June 10 – September 17, 2017
Feast Your Eyes will explore our culinary heritage as nourishment and beyond: a form of cultural, political and artistic expression; an enduring source of comfort; sometimes an object of obsession; perhaps a symbol of class, race or gender…and always a cause for celebration. Food and beverage icons, peculiar and particular to the South, will be examined with works in an expansive variety of two and three-dimensional media, including paintings in oil and watercolor; works in pastel; printmaking; photography; sculptures in ceramics, metal, wood and mixed media; textile and fiber arts, and functional art such as handcrafted dining furniture and serving ware. These objects will invite viewers to explore the confluence of the three distinct foodways (Native American, African and European) which have converged over time and place to form our unique cuisine, originally one of survival, now exalted for its honesty, comfort and generosity.
Feast Your Eyes will bring together painters and sculptors of startling realism; artists working larger than life and those working much smaller; some who are exploring the politics, psychology and humor in the food of the South; others who work with unexpected materials, and those who seek to help us “gather at the table” in an artful way. You’re sure to enjoy every course of this mouth-watering, provocative and evocative exhibition.
Participating lending institutions include The Columbia Museum of Art (Columbia, SC), The Gibbes Museum of Art (Charleston, SC), The Morris Museum of Art (Augusta, GA), The Red Piano Gallery (Hilton Head, SC) and The South Carolina State Museum (Columbia, SC).
Another component to our summer programming, Food for Thought, is a series of eight Wednesday-afternoon lectures, kicking off on:
June 21 (2 p.m.) with Nathalie Dupree, widely recognized as the reigning doyenne of southern cooking. The author of 13 cookbooks, including three James Beard Award winners, with more than 300 television appearances and write-ups in major newspapers and magazines throughout the country, Dupree will reminisce on “place” as an important element in the cuisine of the South. Fee $10, reservation required.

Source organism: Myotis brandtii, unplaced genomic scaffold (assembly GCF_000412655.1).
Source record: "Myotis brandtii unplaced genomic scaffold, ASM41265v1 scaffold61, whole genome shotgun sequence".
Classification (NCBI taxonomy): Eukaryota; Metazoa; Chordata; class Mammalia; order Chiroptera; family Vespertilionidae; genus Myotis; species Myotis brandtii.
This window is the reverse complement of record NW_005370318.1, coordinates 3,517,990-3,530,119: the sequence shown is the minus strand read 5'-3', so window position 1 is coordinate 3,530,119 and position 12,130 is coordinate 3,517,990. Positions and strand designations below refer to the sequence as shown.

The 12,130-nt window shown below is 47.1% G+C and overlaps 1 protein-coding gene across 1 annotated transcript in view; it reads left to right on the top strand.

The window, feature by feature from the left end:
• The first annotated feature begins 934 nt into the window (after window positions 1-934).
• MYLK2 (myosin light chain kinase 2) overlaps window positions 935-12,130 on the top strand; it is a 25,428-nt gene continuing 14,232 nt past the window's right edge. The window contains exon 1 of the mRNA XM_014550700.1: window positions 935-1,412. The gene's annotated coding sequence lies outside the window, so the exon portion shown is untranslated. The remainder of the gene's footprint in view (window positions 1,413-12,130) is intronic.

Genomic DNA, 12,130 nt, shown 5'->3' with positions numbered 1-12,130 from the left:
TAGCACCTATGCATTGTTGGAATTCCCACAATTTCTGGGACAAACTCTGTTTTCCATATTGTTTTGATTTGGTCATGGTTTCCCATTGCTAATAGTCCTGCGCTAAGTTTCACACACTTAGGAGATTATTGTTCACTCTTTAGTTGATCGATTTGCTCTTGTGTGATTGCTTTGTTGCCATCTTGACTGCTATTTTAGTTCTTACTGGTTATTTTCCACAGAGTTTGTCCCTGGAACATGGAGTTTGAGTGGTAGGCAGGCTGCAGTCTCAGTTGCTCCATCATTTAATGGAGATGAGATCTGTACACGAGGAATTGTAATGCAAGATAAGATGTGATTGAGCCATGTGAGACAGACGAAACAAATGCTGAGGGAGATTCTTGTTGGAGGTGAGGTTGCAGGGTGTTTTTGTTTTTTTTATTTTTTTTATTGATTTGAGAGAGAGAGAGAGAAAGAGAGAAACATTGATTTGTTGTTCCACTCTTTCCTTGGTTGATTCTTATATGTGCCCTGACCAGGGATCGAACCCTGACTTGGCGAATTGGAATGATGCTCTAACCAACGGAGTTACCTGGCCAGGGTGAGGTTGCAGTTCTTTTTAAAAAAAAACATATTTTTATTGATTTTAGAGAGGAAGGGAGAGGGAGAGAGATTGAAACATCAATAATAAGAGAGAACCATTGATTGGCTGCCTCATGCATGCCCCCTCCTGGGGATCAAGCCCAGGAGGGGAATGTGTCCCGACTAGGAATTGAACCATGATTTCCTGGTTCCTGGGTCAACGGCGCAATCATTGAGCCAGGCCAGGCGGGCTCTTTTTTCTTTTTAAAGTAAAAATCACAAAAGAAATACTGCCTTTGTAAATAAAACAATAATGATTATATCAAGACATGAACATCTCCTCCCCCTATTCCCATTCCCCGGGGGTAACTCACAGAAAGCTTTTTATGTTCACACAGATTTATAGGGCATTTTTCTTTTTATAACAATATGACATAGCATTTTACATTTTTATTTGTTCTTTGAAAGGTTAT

Seven other lectures will follow in the months of June through early September. Lectures will be held at the Museum from 2 to 3:30 p.m. with the exception of the tour of the Culinary Institute on August 16 (1:30 to 3:30 p.m.).
June 28, artist and storyteller Natalie Daise: “Collards-Why I Eat Them, Why I Paint Them.” Fee $10, reservation required.
July 12, Chief of the Cherokee Indian Tribe of South Carolina Dr. Will Goins: “Native Roots, Native Healing.” Sponsored by SC Humanities, no fee, reservation required.
July 19, local food entrepreneurs and innkeepers Sassy and Brian Henry with their Lowcountry cooks Vertrella Brown, Myrtle Edwards, Farella Smalls and Bessie Simmons: “Say Cheese! From the Pawleys Island Sea View Inn to the Nation: Spreading the Love of Pimento Cheese and Other Southern Dishes.” Fee $10, reservation required.
July 26, Gullah Geechee Heritage Commissioner, cook book author and Coastal Carolina University Assistant Professor Veronica Gerald: “Nyamming: Eating Gullah Geechee Style.” Fee $10, reservation required.
August 9, Three local chefs/restaurateurs, Heidi Vukov, Darren Smith and Joseph Bonaparte, with three local farmers/purveyors: “The Chefs and Their Farmers.” Fee $10, reservation required.
August 16, Staff, International Culinary Institute of Myrtle Beach: “Sweet and Sassy Southern Cooking with Tour, Demonstrations and Tastings.” Fee $20, reservation required.
August 23, Trappist monk, chief cook for Mepkin Abbey and cookbook author Father Joseph Tedesco: “Food for the Spirit.” Fee $10, reservation required.
September 13, Coastal Carolina University Associate Professor of American Literature Dr. Daniel Turner: “To Cook a Mockingbird: Symbolic Foodways in Harper Lee’s Classic Southern Novel.” Fee $10, reservation required.
For more information, visit the museum’s website.
Featured image via myrtlebeachartmuseum.org. Shannon Runquist, More ‘Maters and Mayo, 2017, oil on board, 8″ x 8″.